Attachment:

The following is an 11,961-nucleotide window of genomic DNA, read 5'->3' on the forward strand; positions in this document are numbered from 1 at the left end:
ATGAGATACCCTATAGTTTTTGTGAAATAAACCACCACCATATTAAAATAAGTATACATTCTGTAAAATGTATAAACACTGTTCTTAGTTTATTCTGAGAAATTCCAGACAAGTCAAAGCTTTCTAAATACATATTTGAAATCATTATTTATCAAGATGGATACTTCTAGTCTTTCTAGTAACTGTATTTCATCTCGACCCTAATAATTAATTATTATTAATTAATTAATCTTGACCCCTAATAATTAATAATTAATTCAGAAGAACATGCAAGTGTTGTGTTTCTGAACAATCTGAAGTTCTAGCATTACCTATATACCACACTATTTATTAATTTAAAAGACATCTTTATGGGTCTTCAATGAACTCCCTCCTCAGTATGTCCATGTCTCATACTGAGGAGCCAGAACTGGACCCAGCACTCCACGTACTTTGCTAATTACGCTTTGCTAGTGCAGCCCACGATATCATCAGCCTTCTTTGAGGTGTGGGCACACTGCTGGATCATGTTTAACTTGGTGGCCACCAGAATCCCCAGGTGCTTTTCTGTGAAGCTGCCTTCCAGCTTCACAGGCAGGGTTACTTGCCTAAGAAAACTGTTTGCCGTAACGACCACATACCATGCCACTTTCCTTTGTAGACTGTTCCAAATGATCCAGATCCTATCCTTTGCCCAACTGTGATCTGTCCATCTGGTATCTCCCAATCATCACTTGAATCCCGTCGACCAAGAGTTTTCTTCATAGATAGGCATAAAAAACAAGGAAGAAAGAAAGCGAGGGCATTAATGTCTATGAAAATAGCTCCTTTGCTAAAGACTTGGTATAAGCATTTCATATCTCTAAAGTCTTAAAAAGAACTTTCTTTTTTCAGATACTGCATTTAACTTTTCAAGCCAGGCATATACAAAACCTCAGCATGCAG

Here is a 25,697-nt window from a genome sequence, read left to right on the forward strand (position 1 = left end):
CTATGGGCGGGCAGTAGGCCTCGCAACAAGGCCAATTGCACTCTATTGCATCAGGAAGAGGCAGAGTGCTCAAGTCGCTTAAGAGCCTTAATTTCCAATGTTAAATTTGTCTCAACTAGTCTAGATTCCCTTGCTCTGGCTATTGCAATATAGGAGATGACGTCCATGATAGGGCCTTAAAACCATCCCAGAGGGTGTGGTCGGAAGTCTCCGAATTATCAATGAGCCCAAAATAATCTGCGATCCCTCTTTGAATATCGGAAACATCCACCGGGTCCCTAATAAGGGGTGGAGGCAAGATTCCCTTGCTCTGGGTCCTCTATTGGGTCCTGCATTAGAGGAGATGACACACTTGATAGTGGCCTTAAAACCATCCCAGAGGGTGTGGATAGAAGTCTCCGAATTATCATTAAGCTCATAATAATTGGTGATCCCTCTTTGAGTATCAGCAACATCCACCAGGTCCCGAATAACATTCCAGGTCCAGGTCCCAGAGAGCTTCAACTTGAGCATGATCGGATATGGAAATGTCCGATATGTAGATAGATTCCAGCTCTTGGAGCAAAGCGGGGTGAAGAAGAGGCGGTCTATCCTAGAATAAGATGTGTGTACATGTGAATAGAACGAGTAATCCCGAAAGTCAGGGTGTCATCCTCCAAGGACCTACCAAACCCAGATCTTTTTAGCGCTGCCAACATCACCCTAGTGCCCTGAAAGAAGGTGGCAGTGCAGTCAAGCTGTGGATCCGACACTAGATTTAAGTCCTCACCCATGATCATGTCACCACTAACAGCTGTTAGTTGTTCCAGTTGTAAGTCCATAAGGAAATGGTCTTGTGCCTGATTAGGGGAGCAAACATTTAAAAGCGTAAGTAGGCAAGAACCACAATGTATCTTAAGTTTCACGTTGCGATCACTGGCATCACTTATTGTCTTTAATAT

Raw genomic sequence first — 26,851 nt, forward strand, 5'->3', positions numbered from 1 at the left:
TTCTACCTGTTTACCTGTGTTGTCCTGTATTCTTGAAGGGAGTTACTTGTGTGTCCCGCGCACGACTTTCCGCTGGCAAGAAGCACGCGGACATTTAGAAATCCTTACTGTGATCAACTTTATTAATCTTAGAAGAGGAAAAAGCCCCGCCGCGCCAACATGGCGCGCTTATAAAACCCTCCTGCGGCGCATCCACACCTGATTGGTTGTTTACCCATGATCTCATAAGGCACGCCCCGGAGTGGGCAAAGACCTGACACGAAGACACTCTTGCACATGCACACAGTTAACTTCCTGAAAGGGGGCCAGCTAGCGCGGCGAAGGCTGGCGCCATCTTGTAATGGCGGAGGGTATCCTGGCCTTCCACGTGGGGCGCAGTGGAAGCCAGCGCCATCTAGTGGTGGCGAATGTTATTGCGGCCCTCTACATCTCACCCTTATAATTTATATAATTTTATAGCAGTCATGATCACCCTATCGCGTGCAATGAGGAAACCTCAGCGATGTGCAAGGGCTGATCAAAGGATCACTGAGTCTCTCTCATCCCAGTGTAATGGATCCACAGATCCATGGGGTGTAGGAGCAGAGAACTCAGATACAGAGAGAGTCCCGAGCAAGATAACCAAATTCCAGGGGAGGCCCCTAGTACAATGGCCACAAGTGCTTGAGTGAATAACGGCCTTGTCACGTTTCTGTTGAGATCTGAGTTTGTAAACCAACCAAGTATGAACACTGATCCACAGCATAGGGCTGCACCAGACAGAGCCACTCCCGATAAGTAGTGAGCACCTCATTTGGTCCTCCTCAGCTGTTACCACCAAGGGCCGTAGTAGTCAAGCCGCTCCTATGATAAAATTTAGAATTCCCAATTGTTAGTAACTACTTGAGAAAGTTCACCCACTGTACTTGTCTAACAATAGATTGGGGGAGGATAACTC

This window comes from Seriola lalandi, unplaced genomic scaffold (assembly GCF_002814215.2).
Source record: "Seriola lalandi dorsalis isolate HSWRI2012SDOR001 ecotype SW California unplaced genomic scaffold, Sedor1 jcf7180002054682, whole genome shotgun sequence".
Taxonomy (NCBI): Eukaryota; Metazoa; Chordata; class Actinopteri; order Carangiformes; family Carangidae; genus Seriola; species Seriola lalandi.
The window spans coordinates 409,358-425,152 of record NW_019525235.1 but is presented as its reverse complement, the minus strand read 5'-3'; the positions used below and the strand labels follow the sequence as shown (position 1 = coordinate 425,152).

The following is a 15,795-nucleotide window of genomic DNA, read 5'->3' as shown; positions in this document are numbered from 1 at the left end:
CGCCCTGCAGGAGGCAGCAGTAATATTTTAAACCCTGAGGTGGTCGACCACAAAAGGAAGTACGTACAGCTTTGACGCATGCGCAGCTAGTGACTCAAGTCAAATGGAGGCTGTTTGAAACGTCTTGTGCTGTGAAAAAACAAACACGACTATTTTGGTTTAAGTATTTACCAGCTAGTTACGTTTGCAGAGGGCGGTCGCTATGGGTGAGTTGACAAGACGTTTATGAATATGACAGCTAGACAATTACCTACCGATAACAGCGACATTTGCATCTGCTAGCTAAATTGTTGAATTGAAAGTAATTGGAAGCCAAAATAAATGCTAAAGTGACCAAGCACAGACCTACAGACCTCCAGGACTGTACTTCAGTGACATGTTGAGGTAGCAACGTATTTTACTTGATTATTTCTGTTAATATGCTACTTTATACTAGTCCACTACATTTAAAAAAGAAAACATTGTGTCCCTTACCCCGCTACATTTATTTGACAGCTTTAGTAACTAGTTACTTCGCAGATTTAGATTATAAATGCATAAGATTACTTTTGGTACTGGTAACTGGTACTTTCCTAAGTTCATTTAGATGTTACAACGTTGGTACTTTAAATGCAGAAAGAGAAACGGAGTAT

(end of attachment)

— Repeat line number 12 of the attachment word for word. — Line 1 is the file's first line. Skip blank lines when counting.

CGCCCTGCAGGAGGCAGCAGTAATATTTTAAACCCTGAGGTGGTCGACCACAAAAGGAAGTACGTACAGCTTTGACGCATGCGCAGCTAGTGACTCAAGTCAAATGGAGGCTGTTTGAAACGTCTTGTGCTGTGAAAAAACAAACACGACTATTTTGGTTTAAGTATTTACCAGCTAGTTACGTTTGCAGAGGGCGGTCGCTATGGGTGAGTTGACAAGACGTTTATGAATATGACAGCTAGACAATTACCTACCGATAACAGCGACATTTGCATCTGCTAGCTAAATTGTTGAATTGAAAGTAATTGGAAGCCAAAATAAATGCTAAAGTGACCAAGCACAGACCTACAGACCTCCAGGACTGTACTTCAGTGACATGTTGAGGTAGCAACGTATTTTACTTGATTATTTCTGTTAATATGCTACTTTATACTAGTCCACTACATTTAAAAAAGAAAACATTGTGTCCCTTACCCCGCTACATTTATTTGACAGCTTTAGTAACTAGTTACTTCGCAGATTTAGATTATAAATGCATAAGATTACTTTTGGTACTGGTAACTGGTACTTTCCTAAGTTCATTTAGATGTTACAACGTTGGTACTTTAAATGCAGAAAGAGAAACGGAGTAT